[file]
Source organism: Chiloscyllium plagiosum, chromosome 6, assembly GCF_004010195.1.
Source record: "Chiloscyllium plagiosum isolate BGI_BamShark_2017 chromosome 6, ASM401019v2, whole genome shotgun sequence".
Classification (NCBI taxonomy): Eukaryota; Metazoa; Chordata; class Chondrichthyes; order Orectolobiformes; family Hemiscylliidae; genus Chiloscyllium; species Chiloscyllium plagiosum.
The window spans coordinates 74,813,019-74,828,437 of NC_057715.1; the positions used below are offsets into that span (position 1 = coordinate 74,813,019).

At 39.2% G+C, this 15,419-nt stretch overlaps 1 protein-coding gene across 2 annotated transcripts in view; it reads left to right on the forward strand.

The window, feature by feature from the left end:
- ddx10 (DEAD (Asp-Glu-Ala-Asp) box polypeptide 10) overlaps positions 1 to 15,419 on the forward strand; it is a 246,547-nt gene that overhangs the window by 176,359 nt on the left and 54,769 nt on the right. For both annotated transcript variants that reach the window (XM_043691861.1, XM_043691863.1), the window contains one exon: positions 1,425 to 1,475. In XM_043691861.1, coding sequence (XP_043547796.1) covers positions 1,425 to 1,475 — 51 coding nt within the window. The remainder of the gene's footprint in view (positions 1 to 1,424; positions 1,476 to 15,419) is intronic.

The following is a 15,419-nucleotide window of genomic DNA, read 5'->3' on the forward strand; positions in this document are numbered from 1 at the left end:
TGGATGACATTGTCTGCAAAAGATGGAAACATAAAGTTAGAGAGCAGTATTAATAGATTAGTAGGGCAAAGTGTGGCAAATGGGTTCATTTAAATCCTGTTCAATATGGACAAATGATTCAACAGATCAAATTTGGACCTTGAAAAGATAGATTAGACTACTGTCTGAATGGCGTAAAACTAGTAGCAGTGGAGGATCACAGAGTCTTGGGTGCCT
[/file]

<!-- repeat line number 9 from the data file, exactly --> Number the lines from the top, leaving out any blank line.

TGGATGACATTGTCTGCAAAAGATGGAAACATAAAGTTAGAGAGCAGTATTAATAGATTAGTAGGGCAAAGTGTGGCAAATGGGTTCATTTAAATCCTGTTCAATATGGACAAATGATTCAACAGATCAAATTTGGACCTTGAAAAGATAGATTAGACTACTGTCTGAATGGCGTAAAACTAGTAGCAGTGGAGGATCACAGAGTCTTGGGTGCCT